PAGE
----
Just how the transition pans out is critical. In some fast-track scenarios, oil’s fall is so dramatic that it is difficult not to see Mena’s economic future simply fading into insignificance, its economic ties with all parties, whether Asian or Western, becoming far less important than today. The IEA’s recent Net-Zero by 2050 report, for instance, sees world oil demand at just 24 million barrels per day in 2050, at an oil price of $24 per barrel (WEO Jun.11'21 ). Other scenarios see more modest pressure on prices, with lower overall demand being balanced out by Mena’s increased market share.

It would be a mistake to assume transition-driven deglobalization would make for a less conflict-riven Mena region, just because regional stakeholders and outside powers will have less to fight over. The fact is that change and uncertainty trigger conflict. Throw in the destabilizing impact of transition-fueled economic pressures and the real-life impacts of climate change, like increased water scarcity and food insecurity that the region is already witnessing, and Mena’s future looks even more combustible than it is now.

Silver Hydrogen Bullet?

These challenges will only strengthen the resolve of the many in the region who are fighting moves to fast-track a phaseout of oil and other fossil fuels. “The only resource most of these countries have is oil and gas,” explains Radia Sedaoui, head of the energy section at the UN Economic and Social Commission for Western Asia. For all but the richest in the region, “access to finance and technology with adequate capacity building is needed” to adapt to the energy transition, she argues.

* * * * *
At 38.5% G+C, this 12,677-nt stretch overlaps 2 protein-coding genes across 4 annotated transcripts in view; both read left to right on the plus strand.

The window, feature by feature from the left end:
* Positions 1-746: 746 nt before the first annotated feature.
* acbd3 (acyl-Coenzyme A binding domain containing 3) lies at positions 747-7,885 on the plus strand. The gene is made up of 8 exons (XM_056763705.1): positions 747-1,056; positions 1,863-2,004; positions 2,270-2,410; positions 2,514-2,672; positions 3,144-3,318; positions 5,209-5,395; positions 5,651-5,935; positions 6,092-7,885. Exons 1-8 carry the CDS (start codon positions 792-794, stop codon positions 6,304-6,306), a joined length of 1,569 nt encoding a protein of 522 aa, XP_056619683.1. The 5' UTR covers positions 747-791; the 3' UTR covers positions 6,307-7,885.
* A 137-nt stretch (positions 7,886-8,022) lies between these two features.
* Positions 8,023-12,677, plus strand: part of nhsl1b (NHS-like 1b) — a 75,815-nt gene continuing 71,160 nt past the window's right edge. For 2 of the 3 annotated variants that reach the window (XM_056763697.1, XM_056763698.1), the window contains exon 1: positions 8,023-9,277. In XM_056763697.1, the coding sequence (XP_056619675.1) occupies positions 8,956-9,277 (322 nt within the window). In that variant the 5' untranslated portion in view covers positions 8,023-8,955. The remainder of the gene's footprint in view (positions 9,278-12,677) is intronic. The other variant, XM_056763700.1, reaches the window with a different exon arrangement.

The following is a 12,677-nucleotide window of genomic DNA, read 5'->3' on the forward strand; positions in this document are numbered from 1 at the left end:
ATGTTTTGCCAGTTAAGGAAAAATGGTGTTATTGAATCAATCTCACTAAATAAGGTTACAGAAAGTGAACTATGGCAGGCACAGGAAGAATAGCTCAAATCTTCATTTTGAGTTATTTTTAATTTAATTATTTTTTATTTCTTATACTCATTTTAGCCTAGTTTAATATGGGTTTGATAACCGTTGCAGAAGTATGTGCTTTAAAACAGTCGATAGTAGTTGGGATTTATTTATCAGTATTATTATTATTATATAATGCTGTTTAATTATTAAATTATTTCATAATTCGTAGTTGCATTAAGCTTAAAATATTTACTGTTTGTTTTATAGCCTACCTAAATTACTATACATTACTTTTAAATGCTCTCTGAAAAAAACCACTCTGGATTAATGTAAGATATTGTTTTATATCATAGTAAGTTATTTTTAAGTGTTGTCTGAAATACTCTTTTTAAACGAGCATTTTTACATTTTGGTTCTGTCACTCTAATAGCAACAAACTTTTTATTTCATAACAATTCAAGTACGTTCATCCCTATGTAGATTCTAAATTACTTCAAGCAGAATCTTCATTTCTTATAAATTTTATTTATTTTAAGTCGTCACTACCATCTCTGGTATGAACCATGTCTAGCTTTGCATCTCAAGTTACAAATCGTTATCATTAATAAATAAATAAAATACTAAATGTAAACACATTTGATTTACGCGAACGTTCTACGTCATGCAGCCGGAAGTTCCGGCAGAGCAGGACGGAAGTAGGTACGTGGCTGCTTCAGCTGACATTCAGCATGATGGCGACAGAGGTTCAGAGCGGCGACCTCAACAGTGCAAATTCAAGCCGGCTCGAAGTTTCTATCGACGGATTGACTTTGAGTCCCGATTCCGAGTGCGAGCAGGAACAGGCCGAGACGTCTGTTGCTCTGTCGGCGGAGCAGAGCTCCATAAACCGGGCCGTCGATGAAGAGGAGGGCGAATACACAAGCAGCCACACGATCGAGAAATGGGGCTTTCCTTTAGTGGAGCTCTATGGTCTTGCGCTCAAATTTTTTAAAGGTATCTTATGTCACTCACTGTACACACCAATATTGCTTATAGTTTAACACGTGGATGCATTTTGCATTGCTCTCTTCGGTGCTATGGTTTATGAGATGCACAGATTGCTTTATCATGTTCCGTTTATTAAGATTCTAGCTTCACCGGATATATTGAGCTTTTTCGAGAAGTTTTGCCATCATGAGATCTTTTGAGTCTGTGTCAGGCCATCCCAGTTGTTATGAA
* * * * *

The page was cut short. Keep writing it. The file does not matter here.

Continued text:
The emergence of hydrogen as a possible panacea in the energy transition has given a new twist to what had been a pretty bleak energy transition dialogue between Mena and the EU. While before, “it is like you go to the butcher and you tell him you want to become a vegetarian,” now “there is a growth narrative,” explains Frank Wouters, director of EU-GCC Clean Energy Technology Network. The Mena region’s high temperatures, ample land, and low-cost gas give it natural advantages with both green (made with renewables) and blue (via gas with carbon capture) hydrogen.

Nevertheless, any advantages Mena has on hydrogen clearly pale into insignificance compared to the vast ultra-low-cost oil reserves it currently benefits from, and for Gulf producers, margins will never be comparable. Furthermore, considerable technological hurdles remain to the creation of a global hydrogen industry, many of them linked to transportation.

Pipeline and short-haul trade in this development phase will enjoy significant benefits, with North Africa looking like a better bet for large-scale exports to Europe, and Australia better placed than the Gulf to sell into South Korea and Japan, hydrogen’s other main growth markets for the next decade. North Africa also makes sense for an EU keen to prioritize the stability of neighboring countries and minimize illegal immigration.

However, the experience of the ill-fated Desertec project to import solar power from the Sahara scarred a generation of EU green power developers. A new business model and regulatory framework will be needed to spark large-scale foreign investment in North African renewables and hydrogen.

Rafiq Latta is a Nicosia-based senior correspondent covering the Middle East and Opec for Energy Intelligence.